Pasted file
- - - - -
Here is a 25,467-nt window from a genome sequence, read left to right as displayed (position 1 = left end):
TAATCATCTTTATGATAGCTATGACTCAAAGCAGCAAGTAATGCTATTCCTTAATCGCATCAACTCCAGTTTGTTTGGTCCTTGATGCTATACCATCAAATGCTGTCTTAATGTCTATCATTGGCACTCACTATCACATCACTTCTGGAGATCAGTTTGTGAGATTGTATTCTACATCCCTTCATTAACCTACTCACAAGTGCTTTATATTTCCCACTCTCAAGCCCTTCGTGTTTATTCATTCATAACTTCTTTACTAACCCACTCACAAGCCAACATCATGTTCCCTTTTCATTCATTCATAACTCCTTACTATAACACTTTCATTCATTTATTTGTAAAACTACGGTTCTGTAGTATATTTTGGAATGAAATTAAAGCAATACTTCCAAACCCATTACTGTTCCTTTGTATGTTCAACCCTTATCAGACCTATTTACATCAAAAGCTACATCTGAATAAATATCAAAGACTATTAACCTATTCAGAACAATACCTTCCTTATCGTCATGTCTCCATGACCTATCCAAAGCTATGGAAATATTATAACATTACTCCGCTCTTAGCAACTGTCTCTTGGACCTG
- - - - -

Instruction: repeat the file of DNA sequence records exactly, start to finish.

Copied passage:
Here is a 25,467-nt window from a genome sequence, read left to right as displayed (position 1 = left end):
TAATCATCTTTATGATAGCTATGACTCAAAGCAGCAAGTAATGCTATTCCTTAATCGCATCAACTCCAGTTTGTTTGGTCCTTGATGCTATACCATCAAATGCTGTCTTAATGTCTATCATTGGCACTCACTATCACATCACTTCTGGAGATCAGTTTGTGAGATTGTATTCTACATCCCTTCATTAACCTACTCACAAGTGCTTTATATTTCCCACTCTCAAGCCCTTCGTGTTTATTCATTCATAACTTCTTTACTAACCCACTCACAAGCCAACATCATGTTCCCTTTTCATTCATTCATAACTCCTTACTATAACACTTTCATTCATTTATTTGTAAAACTACGGTTCTGTAGTATATTTTGGAATGAAATTAAAGCAATACTTCCAAACCCATTACTGTTCCTTTGTATGTTCAACCCTTATCAGACCTATTTACATCAAAAGCTACATCTGAATAAATATCAAAGACTATTAACCTATTCAGAACAATACCTTCCTTATCGTCATGTCTCCATGACCTATCCAAAGCTATGGAAATATTATAACATTACTCCGCTCTTAGCAACTGTCTCTTGGACCTG